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Jim Beam vs Maker’s Mark: Bourbon Battle (2024)

Jim Beam vs Maker's Mark

Two names come to the forefront of most people’s minds regarding American whiskey: Jim Beam and Maker’s Mark.

Here at Liquor Laboratory, we’ve got our personal favorites, but we’re not going to let our initial biases get in the way of giving you our honest verdict.

We’ve gathered the team and explored these two whiskey brands – neat, on the rocks, and in cocktails – and we’re excited to share our firsthand insights.

So, if you’re curious about which one of these bourbons should find a place on your home bar, you won’t want to miss this sip-by-sip showdown of Jim Beam vs Maker’s Mark.

Jim Beam & Maker’s Mark In-Depth Comparison

Jim Beam and Maker's Mark Bottle with Glass on a Table

Although Jim Beam and Maker’s Mark are part of the same family, they’re both under Beam Suntory, a spirits company owned by Suntory Holdings in Japan; they still differ in many ways.

But while the same company owns the two brands, their distillation process happens in different locations. Jim Beam is produced in the Jim Beam Distillery in Clermont, Kentucky. 

Conversely, Makers Mark is produced in the Maker’s Mark Distillery on the Star Hill Farm in Loretto, Kentucky.

“Maker’s Mark is like a comforting embrace from an old friend, its inviting nature making every sip feel like a warm reunion.” – Liquor Laboratory

Their mash bills are also starkly different. Jim Beam is more spicy, with 75% corn, 13% rye, and 12% malted barley.

Maker’s Mark’s mash bill consists of 70% corn, 16% red winter wheat (instead of the traditional rye), and 14% malted barley. The red winter wheat is the star of the Maker Mark brand (not only its distinctive red wax), making this bourbon smoother and adding some bready flavor to the mix.

Maker’s Mark vs Jim Beam Cheat Sheet

AspectJim BeamMaker’s Mark
TypeBourbon whiskeyWhisky
Country of OriginUSAUSA
Mash Bill75% corn, 13% rye, and 12% malted barley70% corn, 16% red wheat, and 14% malted barley
Aging Process4 years 6 to 7 years
Alcohol by Volume40%45%
Price RangeAround $25Around $35
Serving Suggestions60 ml60 ml
Special FeaturesInner “alligator char” on oak barrels Made with red winter wheat instead of the traditional rye 
AwardsNoneSpirit Gold – Outstanding, IWSC (2021)
Distillery LocationClermont, KYLoretto, KY
Food PairingsMeat Fruit and cheese
How To DrinkIn cocktails Neat
Similar ToJack Daniel’sBulleit 

Jim Beam Kentucky Bourbon

Bottle of Jim Beam Kentucky Bourbon

Quick History: Jim Beam bourbon has roots that go back to the late 1700s when Jacob Beam, a German immigrant, decided to try his hand at whiskey-making in Kentucky. Fast forward to today, and Jim Beam is still going strong under the ownership of Suntory Holdings.

Nose: Caramel, vanilla, hay, and corn

Palate: Tasting notes include oak, vanilla, black pepper, malted barley, and oak spice, with a traditional peanut note that’s a hallmark of all Jim Beam whiskeys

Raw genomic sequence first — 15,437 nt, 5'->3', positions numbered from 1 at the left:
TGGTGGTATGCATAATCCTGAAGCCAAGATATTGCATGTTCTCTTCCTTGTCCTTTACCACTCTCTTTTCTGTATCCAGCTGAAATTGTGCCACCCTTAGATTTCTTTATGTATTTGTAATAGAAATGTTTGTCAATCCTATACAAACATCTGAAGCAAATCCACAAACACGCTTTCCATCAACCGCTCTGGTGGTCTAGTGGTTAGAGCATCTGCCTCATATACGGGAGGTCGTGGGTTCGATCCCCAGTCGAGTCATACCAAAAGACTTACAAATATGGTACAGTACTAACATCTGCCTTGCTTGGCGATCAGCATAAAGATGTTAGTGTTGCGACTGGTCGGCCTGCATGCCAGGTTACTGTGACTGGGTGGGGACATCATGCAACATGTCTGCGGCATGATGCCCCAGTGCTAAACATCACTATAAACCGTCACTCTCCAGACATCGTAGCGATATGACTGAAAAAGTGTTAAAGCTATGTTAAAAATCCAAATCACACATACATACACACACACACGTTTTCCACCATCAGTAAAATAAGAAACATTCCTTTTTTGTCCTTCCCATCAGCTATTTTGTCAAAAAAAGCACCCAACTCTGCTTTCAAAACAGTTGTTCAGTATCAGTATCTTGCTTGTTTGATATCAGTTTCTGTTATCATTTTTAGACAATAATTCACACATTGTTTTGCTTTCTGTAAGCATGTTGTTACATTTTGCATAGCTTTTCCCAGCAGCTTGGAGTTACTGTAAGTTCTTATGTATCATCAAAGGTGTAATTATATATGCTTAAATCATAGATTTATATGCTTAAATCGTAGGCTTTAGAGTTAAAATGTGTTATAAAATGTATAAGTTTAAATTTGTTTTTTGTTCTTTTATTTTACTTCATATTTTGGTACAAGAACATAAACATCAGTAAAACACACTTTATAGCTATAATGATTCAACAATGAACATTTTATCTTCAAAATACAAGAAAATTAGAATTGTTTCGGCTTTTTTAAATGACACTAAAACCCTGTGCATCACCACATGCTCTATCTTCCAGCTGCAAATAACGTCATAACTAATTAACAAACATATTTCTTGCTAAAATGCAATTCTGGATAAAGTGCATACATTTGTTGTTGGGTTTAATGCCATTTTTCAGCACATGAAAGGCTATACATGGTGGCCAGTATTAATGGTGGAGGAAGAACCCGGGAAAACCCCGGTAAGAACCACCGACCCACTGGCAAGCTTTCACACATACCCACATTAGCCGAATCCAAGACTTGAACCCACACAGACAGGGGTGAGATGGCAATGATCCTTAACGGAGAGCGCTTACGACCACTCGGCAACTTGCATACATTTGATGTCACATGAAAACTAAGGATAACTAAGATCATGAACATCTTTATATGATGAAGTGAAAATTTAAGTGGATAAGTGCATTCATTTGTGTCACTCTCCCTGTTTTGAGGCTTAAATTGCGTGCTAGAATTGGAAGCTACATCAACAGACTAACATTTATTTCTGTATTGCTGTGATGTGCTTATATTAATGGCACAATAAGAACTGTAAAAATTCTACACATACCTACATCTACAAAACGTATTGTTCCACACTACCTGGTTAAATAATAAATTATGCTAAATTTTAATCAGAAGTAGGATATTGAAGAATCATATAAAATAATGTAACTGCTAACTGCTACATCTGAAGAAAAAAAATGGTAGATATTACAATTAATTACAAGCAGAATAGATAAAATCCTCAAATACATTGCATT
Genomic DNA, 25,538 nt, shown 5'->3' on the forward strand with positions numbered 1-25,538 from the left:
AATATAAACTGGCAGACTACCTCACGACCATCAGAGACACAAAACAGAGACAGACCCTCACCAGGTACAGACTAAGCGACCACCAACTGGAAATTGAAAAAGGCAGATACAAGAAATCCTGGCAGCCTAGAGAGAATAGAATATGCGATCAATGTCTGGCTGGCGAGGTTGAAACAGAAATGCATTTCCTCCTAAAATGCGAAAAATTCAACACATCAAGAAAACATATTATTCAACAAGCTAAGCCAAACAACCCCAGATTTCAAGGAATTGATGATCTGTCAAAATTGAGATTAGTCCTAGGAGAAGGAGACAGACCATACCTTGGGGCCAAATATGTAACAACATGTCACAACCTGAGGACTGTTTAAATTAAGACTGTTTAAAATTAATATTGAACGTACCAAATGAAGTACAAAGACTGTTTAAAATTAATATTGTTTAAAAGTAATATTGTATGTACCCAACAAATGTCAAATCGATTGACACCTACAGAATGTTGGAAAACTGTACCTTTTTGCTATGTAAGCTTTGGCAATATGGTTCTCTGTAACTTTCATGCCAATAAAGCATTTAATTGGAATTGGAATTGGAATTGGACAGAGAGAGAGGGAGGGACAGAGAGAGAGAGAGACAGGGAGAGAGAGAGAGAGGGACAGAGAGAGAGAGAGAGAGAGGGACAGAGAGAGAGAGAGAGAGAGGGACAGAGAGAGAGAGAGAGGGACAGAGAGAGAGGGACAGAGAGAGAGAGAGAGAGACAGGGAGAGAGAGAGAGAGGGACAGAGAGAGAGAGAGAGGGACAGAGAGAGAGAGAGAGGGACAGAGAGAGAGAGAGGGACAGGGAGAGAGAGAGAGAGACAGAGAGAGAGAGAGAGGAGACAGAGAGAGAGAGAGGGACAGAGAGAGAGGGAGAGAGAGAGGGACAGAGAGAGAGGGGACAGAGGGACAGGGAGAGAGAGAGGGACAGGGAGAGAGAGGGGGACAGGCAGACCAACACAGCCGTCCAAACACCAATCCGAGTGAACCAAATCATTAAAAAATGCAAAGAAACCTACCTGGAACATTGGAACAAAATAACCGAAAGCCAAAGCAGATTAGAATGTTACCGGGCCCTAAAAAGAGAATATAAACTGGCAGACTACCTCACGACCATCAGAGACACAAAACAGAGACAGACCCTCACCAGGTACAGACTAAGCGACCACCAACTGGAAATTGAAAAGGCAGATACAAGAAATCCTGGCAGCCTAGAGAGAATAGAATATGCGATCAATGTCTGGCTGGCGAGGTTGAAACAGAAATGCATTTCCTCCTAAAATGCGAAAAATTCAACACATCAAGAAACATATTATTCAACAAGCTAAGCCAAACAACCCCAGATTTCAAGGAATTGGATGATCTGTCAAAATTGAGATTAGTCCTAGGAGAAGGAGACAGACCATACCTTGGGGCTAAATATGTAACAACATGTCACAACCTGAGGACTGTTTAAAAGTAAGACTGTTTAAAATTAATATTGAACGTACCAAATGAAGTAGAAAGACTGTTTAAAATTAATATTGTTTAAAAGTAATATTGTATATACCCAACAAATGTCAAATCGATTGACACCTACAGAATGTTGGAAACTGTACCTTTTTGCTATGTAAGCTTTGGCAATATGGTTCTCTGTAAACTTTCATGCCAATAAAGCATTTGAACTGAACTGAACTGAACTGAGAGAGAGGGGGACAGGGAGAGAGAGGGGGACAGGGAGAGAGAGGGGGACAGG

Finish: Short and spicy, with caramel, corn, oak spice, honey, and a tinge of black pepper

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Our First Sip: Our first sip was an intriguing journey through various flavors. The initial aroma of the drink promised sweetness, and the bourbon whiskey delivered corn, caramel, and butterscotch notes.

However, a faint whiff of ethanol added a bit of a kick, which we didn’t like. 

Final Taste: We couldn’t help but appreciate Jim Beam’s affordability, but it fell a bit short as a sipping bourbon. The lack of body and the peppery harshness made it fine for mixing, but we prefer something more mellow for sipping neat. [1]

Star Rating: ★★☆☆☆

Fun Facts:

  • Jim Beam White Label is aged for four years in newly charred American white oak barrels, which gives it delightful vanilla notes.
  • The limestone-filtered water of Kentucky creates the ideal environment for the yeast to work its magic. They have been using the same strain of yeast and sour mash since the end of Prohibition in 1933.
  • The oak barrels’ unique “alligator char” helps caramelize sugars and create a rich flavor profile.
  • The bourbon whiskey is aged for four years before bottling.

Maker’s Mark Whisky

Man Holding Bottle of Maker's Mark Whisky

Quick History: Makers Mark was founded in 1953 by Bill Samuels Senior and his wife Margie. Bill’s mission was to create a soft, smooth, and nuanced bourbon, setting it apart from the traditional family recipe.

Nose: Cinnamon, clove, nutmeg, and almond

Palate: Sweet, velvety, and slightly nutty, with rye spice, caramel, and dried fruit notes

Finish: Long and satisfying, with notes of caramel and a gentle spice

Our First Sip: We were impressed with Maker’s Mark on our first sip. The initial nose hinted at a touch of acetone, but this quickly gave way to delightful notes of vanilla, cherry, and rye spice as the bourbon opened up.